January 8, 2008 |
NEW ORLEANS -- Monday night, inside the giant eggshell known as the Superdome, a fun time was had by all. OK, a bit more fun by Louisiana State fans, whose team won the national championship by beating Ohio State, 38-24. This was college football's showcase, the BCS title game. It was No. 1 Ohio State versus No. 2 LSU, one of the ultimate big deals in sports. There were flags and bands, exuberant fans dressed in reds and grays and purples and golds. Lots of attractive sights and sounds.
December 30, 2007 |
Idrank my first cocktail in New Orleans in my youth, downing fuzzy navels on Bourbon Street with my cousin Caroline Brady. Back then, I was content with cheap booze and plastic cups. Times have changed. Recently, while visiting Caroline and her family, I found a city with a renewed appreciation for serious cocktails.
December 29, 2007 |
NEW ORLEANS -- In a city chock full of 150-year-old houses with wooden porches and scrolling wrought iron, New Orleans would seem perfect fodder for "This Old House." But when producers of the television show surveyed the city's post-Hurricane Katrina landscape, they found old houses were only part of the story. They couldn't ignore the pastel-colored homes being built for displaced musicians, or the construction projects spearheaded by actor Brad Pitt.
December 21, 2007 |
After protesters skirmished with police inside and outside New Orleans City Hall on Thursday, the City Council voted unanimously to approve a federal plan to demolish a vast swath of public housing. The fate of the 4,500 public housing units has become a flash point as this city struggles to piece itself back together after Hurricane Katrina damaged more than 134,000 homes, many of them in poor, mostly black neighborhoods.
December 13, 2007 |
Protesters wielding bullhorns and shouting "housing is a human right!" stopped demolition at a large public housing complex in New Orleans. More than 30 protesters blocked an excavator from entering the fenced-off area of the B.W. Cooper complex. It was the first of what likely will be many standoffs between protesters and demolition crews that are tearing down hundreds of buildings so they can be replaced with mixed-income housing.
December 7, 2007 |
The police superintendent of New Orleans defended his decision to fire an officer who was videotaped beating a man in the French Quarter, even though the ex-officer was cleared of criminal charges. The fired officer, Robert Evangelist, wants to return to his old job with back pay. But Supt. Warren Riley said during a hearing in Evangelist's appeal that the officer was fired because he violated department policy. A ruling in the case is expected in a few months.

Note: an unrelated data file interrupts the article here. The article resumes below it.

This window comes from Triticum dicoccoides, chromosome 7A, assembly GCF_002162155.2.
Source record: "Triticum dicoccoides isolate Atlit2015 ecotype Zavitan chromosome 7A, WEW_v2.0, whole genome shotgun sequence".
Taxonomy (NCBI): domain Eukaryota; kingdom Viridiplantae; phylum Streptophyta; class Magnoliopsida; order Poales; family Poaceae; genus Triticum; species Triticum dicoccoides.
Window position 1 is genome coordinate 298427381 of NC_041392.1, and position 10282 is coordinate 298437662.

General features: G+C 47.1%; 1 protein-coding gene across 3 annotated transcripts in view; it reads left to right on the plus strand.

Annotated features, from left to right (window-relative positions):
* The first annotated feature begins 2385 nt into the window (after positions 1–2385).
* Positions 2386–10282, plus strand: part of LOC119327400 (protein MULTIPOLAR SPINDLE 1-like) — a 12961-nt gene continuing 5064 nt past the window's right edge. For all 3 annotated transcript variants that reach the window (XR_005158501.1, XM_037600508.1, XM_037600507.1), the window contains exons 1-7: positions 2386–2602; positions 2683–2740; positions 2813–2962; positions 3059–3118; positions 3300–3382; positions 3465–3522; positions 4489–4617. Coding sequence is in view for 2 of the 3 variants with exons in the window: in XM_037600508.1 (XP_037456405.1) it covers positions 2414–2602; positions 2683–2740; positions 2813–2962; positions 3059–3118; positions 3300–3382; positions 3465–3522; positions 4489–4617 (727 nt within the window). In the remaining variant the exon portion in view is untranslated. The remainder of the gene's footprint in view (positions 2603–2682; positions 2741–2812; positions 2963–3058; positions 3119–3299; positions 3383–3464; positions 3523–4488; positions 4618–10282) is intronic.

December 7, 2007 |
Protesters angry about the pending demolition of more than 4,000 public housing units stormed a City Council meeting Thursday in a confrontation that ended with a prominent civil rights lawyer being hauled off in handcuffs. Thursday's fracas was a taste of what's likely to come as former residents of the aging, neglected buildings and their advocates seek to stop demolitions that could begin as soon as Dec. 15 in a city that faces an acute housing shortage. The U.S.
December 5, 2007 |
IN Hollywood, causes tend to divide into the popular and the deeply personal. You usually can recognize the difference because the former come from the pages of next month's glossy magazines and the latter right from the heart. For all the time he spends on the tabloids' covers, for example, Brad Pitt actually is pretty much a homebody, and his activism grows out of the years he's spent exploring and understanding the role domestic architecture plays in individual lives.
November 22, 2007 |
A former New Orleans City Council member who prosecutors said reneged on a plea bargain to cooperate in a corruption probe was sentenced to a little over three years in federal prison for taking a $15,000 bribe. Oliver Thomas, once considered a shining light on the city's political scene and a potential future mayor, pleaded guilty Aug. 13.
November 22, 2007 |
Reversing a decision that some found bureaucratically absurd, the Federal Emergency Management Agency granted $99,766 to a New Orleans aquarium that saved taxpayers a bundle by catching replacements for the fish it lost to Hurricane Katrina. FEMA had said that the Audubon Aquarium of the Americas needed to buy the fish from commercial vendors, a method the agency said would cost $616,849 but would comply with disaster aid laws.